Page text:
Speaking to countries and a wide range of stakeholders, the Global Stocktake outcome could encourage all countries to include methane targets and policies in their national climate plans, prompt oil and gas companies to report their methane emissions using the UN oil and gas framework, OGMP2.0, and recognize and enact plans to achieve collective targets, such the Global Methane Pledge.

Other high-impact solutions include:

  • Scaling up deployment of renewable energy in the electricity sector (and phasing out fossil fuels). A clean, affordable, and reliable power sector is a prerequisite for the decarbonization of the transport, industry, and buildings sectors.
  • Electrifying land-based transportation. Electric vehicles offer the largest decarbonization potential for land-based transport, if they are powered by clean electricity.
  • Protecting, managing, and restoring forests and other ecosystems. Protecting, managing, and restoring ecosystems could reduce emissions and/or sequester 7.3 GtCO2e per year.

Countries have the opportunity during the Global Stocktake to capitalize on momentum around a discrete number of high-impact solutions to highlight key milestones, and then work together—hand in hand with a wide range of public and private stakeholders—to make them a reality.

2. The Global Stocktake outputs should include a technical resource that leverages the vast amount of information gathered throughout the process.

A technical resource that leverages the vast amount of information submitted to the Global Stocktake could provide actionable insights on the deployment of solutions, including by summarizing the good practices and lessons learned that countries and other stakeholders have shared over the last two years.

On methane, for example, a technical resource could point to information of greatest interest to implementors. This includes the Global Methane Hub’s efforts to support catalytic investments, the International Energy Agency’s Global Methane Tracker, and submissions to the Global Stocktake process, such as EDF’s paper on policy instrument options for addressing methane emissions from the oil and gas sector.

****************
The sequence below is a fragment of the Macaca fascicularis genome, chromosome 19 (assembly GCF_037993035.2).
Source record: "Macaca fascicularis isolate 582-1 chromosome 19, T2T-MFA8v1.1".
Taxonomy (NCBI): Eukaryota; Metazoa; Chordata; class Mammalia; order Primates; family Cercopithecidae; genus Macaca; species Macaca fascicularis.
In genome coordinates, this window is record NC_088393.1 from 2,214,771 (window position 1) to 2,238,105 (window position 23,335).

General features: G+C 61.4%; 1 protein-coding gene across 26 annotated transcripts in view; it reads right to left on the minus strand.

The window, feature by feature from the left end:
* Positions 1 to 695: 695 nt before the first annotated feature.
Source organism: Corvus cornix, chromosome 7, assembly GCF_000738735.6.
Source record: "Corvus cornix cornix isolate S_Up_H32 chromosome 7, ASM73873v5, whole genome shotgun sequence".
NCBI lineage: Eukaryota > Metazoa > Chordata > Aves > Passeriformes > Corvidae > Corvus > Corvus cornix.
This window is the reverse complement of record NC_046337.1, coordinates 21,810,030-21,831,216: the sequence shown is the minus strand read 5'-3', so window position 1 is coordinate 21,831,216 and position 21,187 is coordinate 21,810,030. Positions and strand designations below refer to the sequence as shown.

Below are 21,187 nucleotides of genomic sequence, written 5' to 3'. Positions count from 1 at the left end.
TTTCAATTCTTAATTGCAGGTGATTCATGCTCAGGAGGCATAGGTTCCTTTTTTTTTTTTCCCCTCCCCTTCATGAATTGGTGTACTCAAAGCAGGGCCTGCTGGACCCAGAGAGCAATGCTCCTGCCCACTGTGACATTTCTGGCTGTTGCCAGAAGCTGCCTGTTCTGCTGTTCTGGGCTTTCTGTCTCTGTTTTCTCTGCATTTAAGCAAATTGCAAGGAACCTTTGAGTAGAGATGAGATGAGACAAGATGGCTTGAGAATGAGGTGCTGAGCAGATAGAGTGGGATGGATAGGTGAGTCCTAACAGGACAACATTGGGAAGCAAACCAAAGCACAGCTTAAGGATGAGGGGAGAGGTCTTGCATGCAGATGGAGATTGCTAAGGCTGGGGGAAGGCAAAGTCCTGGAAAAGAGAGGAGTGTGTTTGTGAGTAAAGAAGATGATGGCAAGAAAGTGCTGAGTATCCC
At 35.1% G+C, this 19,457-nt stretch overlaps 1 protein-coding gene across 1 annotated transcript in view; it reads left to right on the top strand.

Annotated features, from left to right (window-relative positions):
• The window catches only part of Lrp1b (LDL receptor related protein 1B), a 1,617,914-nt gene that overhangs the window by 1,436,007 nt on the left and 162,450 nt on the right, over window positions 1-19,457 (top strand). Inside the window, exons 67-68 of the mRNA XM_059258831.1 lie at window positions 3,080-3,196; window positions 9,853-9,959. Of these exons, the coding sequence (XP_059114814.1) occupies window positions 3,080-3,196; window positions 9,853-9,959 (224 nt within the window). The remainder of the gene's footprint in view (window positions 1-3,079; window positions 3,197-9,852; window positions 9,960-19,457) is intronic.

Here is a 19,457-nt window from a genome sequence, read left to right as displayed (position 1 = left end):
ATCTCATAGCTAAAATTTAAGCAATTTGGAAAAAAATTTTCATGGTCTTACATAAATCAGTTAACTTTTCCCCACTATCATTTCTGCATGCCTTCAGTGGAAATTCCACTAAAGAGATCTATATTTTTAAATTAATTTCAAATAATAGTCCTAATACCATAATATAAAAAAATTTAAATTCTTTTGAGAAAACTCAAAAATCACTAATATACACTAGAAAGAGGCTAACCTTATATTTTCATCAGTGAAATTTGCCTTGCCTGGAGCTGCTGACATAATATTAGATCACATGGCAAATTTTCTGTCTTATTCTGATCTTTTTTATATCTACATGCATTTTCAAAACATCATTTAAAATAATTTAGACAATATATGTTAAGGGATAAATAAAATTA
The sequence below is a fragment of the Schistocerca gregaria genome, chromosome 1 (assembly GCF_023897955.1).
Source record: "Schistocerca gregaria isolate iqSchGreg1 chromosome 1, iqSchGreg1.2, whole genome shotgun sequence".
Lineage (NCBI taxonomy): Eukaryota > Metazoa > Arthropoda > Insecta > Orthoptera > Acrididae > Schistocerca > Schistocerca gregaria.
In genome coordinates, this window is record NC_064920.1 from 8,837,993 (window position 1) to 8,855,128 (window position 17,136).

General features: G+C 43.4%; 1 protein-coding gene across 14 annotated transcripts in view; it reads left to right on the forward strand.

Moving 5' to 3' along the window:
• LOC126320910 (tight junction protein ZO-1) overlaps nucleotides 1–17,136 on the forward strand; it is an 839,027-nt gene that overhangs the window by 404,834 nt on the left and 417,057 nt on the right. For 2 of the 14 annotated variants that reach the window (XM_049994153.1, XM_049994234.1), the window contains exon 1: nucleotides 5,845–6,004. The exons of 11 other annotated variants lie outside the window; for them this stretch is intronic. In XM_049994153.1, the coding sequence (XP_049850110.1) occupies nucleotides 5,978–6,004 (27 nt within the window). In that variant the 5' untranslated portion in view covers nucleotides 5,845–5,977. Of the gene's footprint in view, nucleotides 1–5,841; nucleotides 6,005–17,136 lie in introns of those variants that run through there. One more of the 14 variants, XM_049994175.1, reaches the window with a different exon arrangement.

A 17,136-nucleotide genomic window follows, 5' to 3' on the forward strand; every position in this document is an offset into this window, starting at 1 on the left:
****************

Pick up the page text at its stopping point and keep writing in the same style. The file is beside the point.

3. The Global Stocktake must inform action in 2024 and 2025.

When designing the final outputs of the Global Stocktake, negotiators must keep in mind the purpose of the exercise—to inform enhanced climate action and international cooperation. The next round of NDCs is due to the UNFCCC in two short years, and we now have fewer than seven years left in this critical decade. The Global Stocktake should provide a springboard for action.

Governments, CEOs, researchers, and other stakeholders should leave COP28 with specific and actionable insights on the next steps they can take to achieve collective milestones recognized by the Global Stocktake. The Global Stocktake could then catalyze action within and beyond the UNFCCC.

In many ways, the Global Stocktake outcome will be the start of a global conversation, rather than the end. The world must be ready to react.

This entry was posted in Energy, International, Paris Agreement, United Nations. Bookmark the permalink. Both comments and trackbacks are currently closed.